I did read the study and I'm not a scientist but I have a problem with how or what they define as "enjoyment" as measured by some type of brain activity. I would guess that it would be hard to differentiate the cause of the changes in brain acitivity between perception of price versus pleasure and actual increase in pleasure. In other words was it the price point that caused the change or was it the perception of taste as a function of price? Did the wine taste better to the subjects at various price points or did their brain percieve that it should taste better at a higher price point? My guess is that if they gave the subjects wine, told them the prices and asked them to rate the wine that they would rate the most expensive wine higher than the least expensive wine even though they were the same wine.
Reply to
Hello Even the hyperborean barbars were reached by the dread news ... You know, the newbie course in the Swedish Tastevin Society does teach you how to differentiate a high quality plonk from a low quality (among other things). It is the final exam: two whites, two reds, tell which white and which red is the highendian one. A test few do not pass. We are of course talking Swedes here: it might not be applicable on humans. Nevertheless. Cheers Nils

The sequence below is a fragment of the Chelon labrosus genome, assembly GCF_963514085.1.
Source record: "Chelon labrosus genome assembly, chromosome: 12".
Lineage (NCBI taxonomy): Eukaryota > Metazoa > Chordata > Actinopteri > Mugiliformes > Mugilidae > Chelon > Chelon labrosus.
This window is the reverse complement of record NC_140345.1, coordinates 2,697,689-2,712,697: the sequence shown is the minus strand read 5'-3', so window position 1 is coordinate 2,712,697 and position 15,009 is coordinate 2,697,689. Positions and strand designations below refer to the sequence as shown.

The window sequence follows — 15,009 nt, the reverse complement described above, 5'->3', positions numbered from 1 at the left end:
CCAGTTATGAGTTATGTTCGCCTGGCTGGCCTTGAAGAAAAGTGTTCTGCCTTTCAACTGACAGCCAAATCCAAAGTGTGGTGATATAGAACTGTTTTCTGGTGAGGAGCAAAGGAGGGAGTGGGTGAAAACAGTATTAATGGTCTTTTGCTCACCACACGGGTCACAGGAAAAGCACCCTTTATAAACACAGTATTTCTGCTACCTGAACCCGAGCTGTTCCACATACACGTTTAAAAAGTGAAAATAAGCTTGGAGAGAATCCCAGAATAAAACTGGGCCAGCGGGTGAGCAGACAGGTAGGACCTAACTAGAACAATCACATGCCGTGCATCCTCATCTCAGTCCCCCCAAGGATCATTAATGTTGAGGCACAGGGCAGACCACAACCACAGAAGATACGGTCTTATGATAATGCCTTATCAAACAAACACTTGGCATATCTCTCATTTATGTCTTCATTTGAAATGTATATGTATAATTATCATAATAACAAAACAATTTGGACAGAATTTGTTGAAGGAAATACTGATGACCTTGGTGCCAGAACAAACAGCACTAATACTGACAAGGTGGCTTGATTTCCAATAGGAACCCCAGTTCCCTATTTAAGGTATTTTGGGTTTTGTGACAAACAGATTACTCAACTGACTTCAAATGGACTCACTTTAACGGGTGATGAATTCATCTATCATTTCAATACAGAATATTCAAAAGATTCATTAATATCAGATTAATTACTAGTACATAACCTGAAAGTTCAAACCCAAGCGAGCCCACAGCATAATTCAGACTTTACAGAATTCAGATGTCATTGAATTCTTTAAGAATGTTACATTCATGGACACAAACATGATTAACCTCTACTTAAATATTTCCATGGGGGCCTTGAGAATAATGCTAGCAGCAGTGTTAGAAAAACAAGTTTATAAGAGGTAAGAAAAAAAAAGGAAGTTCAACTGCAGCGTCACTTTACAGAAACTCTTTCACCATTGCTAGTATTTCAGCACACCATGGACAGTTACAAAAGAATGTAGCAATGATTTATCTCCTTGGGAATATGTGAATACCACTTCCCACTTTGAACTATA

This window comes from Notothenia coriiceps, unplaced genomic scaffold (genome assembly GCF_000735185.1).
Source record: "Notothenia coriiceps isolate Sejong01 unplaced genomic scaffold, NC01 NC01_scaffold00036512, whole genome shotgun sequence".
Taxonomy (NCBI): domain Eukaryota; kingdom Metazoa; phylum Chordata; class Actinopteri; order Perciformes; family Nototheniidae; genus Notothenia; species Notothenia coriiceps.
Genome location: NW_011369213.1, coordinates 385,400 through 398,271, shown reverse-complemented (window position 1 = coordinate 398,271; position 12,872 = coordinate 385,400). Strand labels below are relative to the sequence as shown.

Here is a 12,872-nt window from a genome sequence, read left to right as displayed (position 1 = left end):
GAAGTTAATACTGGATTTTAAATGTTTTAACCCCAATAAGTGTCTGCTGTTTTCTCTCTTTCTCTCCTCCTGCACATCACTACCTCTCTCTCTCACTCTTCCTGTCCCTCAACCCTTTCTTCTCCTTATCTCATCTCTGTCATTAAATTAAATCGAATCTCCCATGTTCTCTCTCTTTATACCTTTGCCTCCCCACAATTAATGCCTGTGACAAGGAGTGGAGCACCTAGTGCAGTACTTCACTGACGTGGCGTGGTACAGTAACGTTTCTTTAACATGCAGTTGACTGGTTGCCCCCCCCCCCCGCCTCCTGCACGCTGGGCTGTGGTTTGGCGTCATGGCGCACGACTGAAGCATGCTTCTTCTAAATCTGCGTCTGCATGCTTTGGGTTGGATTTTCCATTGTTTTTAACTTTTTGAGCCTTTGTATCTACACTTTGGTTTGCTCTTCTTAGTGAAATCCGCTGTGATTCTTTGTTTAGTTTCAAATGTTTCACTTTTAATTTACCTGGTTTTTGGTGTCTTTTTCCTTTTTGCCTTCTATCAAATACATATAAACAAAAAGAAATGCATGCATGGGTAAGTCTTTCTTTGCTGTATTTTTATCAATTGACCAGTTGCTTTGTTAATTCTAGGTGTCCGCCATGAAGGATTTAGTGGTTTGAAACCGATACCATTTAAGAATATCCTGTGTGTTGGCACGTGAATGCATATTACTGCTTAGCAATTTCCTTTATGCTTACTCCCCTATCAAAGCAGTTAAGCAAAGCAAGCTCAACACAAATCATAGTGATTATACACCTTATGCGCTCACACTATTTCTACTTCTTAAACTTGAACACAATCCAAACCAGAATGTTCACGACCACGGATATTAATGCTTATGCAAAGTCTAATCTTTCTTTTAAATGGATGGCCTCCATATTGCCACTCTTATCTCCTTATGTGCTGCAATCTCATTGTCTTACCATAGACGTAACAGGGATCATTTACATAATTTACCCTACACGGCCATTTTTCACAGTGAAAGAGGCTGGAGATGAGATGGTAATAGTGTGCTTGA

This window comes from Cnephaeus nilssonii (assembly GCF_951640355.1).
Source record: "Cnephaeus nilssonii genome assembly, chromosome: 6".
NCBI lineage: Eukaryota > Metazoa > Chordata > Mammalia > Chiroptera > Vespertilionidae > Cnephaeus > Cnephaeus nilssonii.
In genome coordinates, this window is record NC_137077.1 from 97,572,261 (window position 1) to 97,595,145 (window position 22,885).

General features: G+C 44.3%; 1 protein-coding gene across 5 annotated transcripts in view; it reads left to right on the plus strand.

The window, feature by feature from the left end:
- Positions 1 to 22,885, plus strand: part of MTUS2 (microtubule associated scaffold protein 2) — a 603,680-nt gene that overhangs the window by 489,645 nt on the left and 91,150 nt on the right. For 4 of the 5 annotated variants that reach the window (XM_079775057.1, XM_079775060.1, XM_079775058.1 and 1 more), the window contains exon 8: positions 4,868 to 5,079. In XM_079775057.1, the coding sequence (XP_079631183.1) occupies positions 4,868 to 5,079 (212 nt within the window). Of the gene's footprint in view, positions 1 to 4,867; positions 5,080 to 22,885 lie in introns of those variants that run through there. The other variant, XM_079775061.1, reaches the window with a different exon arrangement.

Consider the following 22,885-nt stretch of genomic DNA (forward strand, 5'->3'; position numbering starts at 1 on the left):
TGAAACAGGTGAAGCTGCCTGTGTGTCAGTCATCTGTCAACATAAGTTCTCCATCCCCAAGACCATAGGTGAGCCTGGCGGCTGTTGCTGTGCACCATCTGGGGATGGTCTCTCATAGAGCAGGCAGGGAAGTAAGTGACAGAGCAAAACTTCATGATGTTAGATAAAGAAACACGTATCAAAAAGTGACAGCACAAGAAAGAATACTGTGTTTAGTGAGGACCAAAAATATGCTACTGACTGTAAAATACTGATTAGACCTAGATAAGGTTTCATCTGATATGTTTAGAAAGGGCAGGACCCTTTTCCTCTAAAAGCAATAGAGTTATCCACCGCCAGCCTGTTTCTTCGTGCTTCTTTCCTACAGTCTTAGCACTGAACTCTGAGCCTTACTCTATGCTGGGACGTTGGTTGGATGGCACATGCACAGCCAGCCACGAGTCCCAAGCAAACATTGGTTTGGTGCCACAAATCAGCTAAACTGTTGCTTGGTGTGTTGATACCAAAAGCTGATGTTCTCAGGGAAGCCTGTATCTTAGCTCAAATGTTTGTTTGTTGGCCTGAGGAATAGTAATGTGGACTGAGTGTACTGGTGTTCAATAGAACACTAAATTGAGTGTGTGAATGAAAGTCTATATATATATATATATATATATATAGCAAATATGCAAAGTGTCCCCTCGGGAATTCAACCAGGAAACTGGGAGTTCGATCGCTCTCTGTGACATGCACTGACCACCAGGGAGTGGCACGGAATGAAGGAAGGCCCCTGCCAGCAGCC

Reply to
Nils Gustaf Lindgren
Along the same vein, what most are missing is that the subjects are Cal Tech students. While my nephew is there, I find most a little weird.
Reply to
---- snip ---
If you read the file in the link above, you encounter the following statement:
"The subjects were instructed to hold the output tube between their lips like a straw while they lied in a supine position in the scanner."
It could make you doubt the truthfulness of the subjects :
Reply to
Donald Eagle
For my part, I tend to get the most enjoyment when I find a cheap diamond-in-the-rough. I was probably the most disappointed when I tried a somewhat bland Barolo made by Marchesi. That was the worst US $30 I ever spent. The same wine probably would seemed passable if I had spent US$5 on it.
Dan-O (going against the grain)
Reply to
Dan the Man
In article , snipped-for-privacy@gmail.com says...
Now, not in the vein of the "test," but at a recent Cab tasting with Caymus (not SS), Groth (not Red Stripe), Far Niente, and a few others, my favorite was the Signorello Edge @ US$15. Reminded me of 2er Cru Bdx. and I bought a case. Now, I knew which wines were in the lineup, just not what was being poured. I did not see a price tag on each bottle, but think I still would have chosen this one, regardless of price. I might have awarded more stars, points, or whatever, to the big-guys, had each btl. had a sticker with the MSLP, but I doubt it. If it's good wine, I like it better, than poor wine with a big sticker, or pedigree.
Reply to
In article , snipped-for-privacy@gmail.com says...
I hae to agre with this but in my case my enjoyment is considerably increased if I think I‘ve got a real bargain rather than if I think I‘m being ripped off!
Tim Hartley
Reply to
Timothy Hartley